Problem: Do we have correct information on on the price of water at home?
Water is becoming costly and it is important to have it properly priced to maintain water supply and sanitation services. Underpricing leads to poor financing, lack of investment and, commonly, to neglect of the service. Nevertheless, water remains undervalued, even in water scare regions of the world, threatening the sustainability of many water supply and sanitation projects.
Underpricing of water services can adversely impact the poor, who remain unconnected while service providers fail to meet demand as they struggle to maintain existing infrastructure. In turn, unconnected water users must often resort to buying water at a much higher price from vendors, leading to the perverse situation where those with the least means must pay the most for water.
Almost all water utilities now have their websites where they put water tariffs (rates, prices, cost to cosumers, etc.). However, it is like your phone bill: surcharges, taxes, rouming fees, govermental and environmental additions. And at the end, from the nominal price of US$1 per m3 you get 150-200% on top.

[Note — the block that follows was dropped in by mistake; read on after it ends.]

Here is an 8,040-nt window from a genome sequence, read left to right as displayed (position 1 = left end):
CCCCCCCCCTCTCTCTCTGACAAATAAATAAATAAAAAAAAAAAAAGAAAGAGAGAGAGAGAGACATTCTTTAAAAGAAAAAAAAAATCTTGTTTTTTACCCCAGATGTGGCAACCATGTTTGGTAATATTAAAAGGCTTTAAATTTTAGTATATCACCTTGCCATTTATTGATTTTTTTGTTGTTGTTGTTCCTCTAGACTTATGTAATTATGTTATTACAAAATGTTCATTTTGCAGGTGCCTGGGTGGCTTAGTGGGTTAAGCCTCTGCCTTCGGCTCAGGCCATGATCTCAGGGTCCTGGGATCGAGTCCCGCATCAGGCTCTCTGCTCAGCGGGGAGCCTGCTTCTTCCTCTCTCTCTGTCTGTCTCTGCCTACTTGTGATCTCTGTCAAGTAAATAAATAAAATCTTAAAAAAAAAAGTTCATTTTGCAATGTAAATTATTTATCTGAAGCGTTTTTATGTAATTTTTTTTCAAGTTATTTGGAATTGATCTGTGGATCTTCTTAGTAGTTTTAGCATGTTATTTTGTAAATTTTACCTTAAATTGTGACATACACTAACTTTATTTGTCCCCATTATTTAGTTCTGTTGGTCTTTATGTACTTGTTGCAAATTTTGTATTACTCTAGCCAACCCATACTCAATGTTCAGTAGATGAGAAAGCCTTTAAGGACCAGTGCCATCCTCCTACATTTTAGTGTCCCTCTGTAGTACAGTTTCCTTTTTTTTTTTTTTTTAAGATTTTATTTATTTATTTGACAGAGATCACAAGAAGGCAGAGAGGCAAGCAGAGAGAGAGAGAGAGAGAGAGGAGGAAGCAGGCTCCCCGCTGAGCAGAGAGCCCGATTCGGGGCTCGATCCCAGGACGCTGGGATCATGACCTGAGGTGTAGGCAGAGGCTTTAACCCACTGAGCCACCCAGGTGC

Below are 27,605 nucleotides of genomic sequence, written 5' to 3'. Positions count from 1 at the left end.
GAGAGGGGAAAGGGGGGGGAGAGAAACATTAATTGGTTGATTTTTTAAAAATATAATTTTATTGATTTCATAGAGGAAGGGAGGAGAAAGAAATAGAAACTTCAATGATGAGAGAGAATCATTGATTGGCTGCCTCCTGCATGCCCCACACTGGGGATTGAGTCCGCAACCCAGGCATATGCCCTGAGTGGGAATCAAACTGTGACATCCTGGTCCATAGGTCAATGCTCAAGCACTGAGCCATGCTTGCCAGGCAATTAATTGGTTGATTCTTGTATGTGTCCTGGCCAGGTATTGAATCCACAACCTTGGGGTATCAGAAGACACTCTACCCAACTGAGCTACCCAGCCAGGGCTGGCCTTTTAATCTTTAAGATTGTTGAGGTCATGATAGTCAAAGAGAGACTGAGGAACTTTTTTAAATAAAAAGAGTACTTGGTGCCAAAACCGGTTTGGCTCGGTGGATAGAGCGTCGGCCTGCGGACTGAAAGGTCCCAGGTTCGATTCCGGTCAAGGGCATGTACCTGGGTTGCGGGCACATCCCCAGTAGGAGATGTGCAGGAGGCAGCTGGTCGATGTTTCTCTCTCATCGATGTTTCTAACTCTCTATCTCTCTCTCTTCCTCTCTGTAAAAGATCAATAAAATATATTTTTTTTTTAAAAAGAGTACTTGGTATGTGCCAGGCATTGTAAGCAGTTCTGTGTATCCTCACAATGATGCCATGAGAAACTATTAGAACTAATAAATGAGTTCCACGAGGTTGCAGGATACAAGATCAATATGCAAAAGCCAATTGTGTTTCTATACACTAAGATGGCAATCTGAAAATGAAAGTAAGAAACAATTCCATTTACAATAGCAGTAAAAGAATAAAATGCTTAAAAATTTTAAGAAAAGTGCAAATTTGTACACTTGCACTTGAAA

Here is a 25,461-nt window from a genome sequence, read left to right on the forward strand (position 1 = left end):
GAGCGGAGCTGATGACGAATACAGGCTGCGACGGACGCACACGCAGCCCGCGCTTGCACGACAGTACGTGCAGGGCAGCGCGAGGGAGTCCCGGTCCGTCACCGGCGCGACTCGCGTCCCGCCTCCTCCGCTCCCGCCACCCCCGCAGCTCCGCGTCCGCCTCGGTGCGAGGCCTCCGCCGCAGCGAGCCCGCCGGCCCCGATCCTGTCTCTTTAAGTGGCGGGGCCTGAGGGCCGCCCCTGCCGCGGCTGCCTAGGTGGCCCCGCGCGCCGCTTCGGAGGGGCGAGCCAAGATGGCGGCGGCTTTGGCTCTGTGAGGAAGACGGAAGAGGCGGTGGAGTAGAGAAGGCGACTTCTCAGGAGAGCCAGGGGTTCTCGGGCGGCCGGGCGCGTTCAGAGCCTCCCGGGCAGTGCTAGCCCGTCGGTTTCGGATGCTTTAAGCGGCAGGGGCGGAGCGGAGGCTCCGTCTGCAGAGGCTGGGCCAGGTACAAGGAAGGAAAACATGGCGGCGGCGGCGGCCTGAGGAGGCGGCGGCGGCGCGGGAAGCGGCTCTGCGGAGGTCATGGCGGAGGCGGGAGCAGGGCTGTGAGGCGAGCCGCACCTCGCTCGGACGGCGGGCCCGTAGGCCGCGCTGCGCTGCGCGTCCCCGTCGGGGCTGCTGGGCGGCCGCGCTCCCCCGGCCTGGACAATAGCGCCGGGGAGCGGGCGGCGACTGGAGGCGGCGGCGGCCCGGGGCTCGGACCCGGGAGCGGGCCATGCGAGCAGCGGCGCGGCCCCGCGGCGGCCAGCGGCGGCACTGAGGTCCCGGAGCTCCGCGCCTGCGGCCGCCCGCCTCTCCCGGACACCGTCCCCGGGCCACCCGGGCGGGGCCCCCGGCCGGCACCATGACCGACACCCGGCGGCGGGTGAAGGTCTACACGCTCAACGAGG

Comparisons are also difficult: who can tell by heart how many gallons in 100 cubic feet? Whats is a price per cubic meter of water if 1000 gallons cost US$2.53 + taxes (see above).
Plus many rates are dependent on consumption. Add to that currency exchanges and you will understand the magnitude of the problem.
How can you, the best hacker in the World, find the true water residential price in your city (or another city you like) according to the IBNET standard:
The 2011 IBNET water tariff database reports the water price charged to the domestic users per m3 for the first 15 m3 consumed through the 20 mm (5/8 inch) pipe according to the formula:
Tariff per m3 = [connection fee +volumetric charge per 15 m3 per month + taxes and other fees]/15/[currency exchange rate]
|per ERU (Equivalent Residential Unit)|
The result is: Price per m3 for water and sewer services in DC
Once the information is collected and tools developed it will be posted on the Global Map of Water Tariffs that will be hosted at the www.ib-net.org